Exhaustion is my worst best friend.
I call Exhaustion my worst best friend because, as worst friends go, he sucks all of my energy. He causes me pain. I feel him in my achy joints. My battles with his sidekick, plantar fasciitis, are legendary.
Exhaustion is my also my “bestie” because he’s constantly reminding me that I don’t really need to feel fatigued, that I can say “no” to things, that I can put off those nagging chores for another day.
It’s not Exhaustion’s fault. I constantly feed him with more reasons to stick around. I see a pesky task and say, “Oh, I should do that now.” Or I get a new opportunity at work and think, “Oh, I should definitely do that.”
All the while, there’s Exhaustion, hanging from my sore shoulder, with a stupid grin on his face, shaking his head.
We know each other well, and quite frankly, he takes advantage of me every day.
The only way to keep pace with Exhaustion is to maintain a running list of my professional and personal chores. It’s a to-do list to end all to-do lists.
Recently I’ve found that keeping a list holds Exhaustion’s daily visits to a minimum. This list also makes those around me a little happier.
Case in point: as my wife loves to do (when I’m vulnerable and Exhaustion is sipping a beer), she cracks off a list of things that must be accomplished around the home. Mostly she’s just making polite small talk. She’s trying to reconnect with me at the end of a busy day. But the responsible husband in me can’t escape the “honey-do” list and check-boxes that flash before my eyes.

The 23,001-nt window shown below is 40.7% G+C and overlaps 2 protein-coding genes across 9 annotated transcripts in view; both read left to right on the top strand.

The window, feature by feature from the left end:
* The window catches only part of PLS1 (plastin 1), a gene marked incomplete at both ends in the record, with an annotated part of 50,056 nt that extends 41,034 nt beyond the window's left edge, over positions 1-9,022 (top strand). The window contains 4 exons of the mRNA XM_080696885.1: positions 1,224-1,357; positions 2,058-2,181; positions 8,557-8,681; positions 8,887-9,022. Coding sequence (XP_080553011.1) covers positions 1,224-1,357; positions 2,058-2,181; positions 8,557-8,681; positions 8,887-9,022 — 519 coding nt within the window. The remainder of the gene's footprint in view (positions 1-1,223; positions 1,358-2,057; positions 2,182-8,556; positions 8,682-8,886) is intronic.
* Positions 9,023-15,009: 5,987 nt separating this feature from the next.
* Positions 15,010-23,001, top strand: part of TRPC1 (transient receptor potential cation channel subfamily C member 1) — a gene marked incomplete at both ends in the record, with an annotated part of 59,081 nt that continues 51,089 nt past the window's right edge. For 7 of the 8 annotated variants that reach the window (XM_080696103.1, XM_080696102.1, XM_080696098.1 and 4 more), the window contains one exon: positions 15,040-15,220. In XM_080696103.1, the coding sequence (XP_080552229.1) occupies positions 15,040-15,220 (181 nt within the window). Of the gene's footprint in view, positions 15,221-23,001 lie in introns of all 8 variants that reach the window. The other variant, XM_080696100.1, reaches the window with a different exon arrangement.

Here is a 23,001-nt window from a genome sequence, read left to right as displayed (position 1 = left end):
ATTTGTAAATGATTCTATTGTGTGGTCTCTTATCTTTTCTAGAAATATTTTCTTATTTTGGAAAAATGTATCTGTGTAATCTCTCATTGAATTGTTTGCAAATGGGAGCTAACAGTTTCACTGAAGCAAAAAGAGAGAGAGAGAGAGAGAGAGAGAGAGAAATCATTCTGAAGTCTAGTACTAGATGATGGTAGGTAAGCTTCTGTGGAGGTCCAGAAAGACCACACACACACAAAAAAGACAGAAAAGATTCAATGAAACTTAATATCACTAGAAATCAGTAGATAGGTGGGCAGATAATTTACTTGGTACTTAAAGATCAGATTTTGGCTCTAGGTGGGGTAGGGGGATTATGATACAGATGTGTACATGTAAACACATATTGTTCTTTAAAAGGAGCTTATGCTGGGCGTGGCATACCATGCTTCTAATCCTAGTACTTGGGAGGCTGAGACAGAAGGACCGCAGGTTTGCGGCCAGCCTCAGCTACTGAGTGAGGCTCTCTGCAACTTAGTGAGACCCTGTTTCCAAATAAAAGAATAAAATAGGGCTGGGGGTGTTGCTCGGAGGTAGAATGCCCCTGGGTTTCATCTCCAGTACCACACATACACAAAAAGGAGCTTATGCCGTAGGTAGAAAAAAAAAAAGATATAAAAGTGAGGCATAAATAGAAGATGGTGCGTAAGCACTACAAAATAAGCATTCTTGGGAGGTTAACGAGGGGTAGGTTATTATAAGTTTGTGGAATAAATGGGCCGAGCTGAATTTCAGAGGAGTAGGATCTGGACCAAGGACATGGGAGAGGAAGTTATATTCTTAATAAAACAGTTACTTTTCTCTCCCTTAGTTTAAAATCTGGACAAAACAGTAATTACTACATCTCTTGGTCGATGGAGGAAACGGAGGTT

Exhaustion has now gone from sipping his beer to chugging it. He’s got work to do.
I whip out my trusty, dusty smartphone and open Google’s “Keep” app. It has a prominent place next to Facebook and Twitter on my smartphone’s home screen. It makes my wife happy to see these items added to my important list.
Keep “keeps” me organized and quiets Exhaustion’s drunken laughter. I can open the app and create a new list or edit an old one. My favorite feature is the ability to archive completed lists (and on really good days, deleting them).
These lists also help at 3:00 AM, when I wake in a cold sweat, afraid I’ll forget what needs to be done the next day. Keep helps ease my mind and lull me back to sleep. This is because I can share those lists with co-workers, family and friends, and they can add to and edit the list as needed.
I’m not alone in my relationship with Exhaustion. Thanks to apps like Keep, I’m able to spend more time with my family and friends. At the end of the day, those are the only relationships that really matter.
Dr. Adam C. Earnheardt is professor of communication studies the department of communication at Youngstown State University in Youngstown, OH, USA where he also directs the graduate program in professional communication. He researches and writes about communication and relationships, parenting and sports. He writes a weekly column for The Vindicator and Tribune-Chronicle newspapers on social media and society.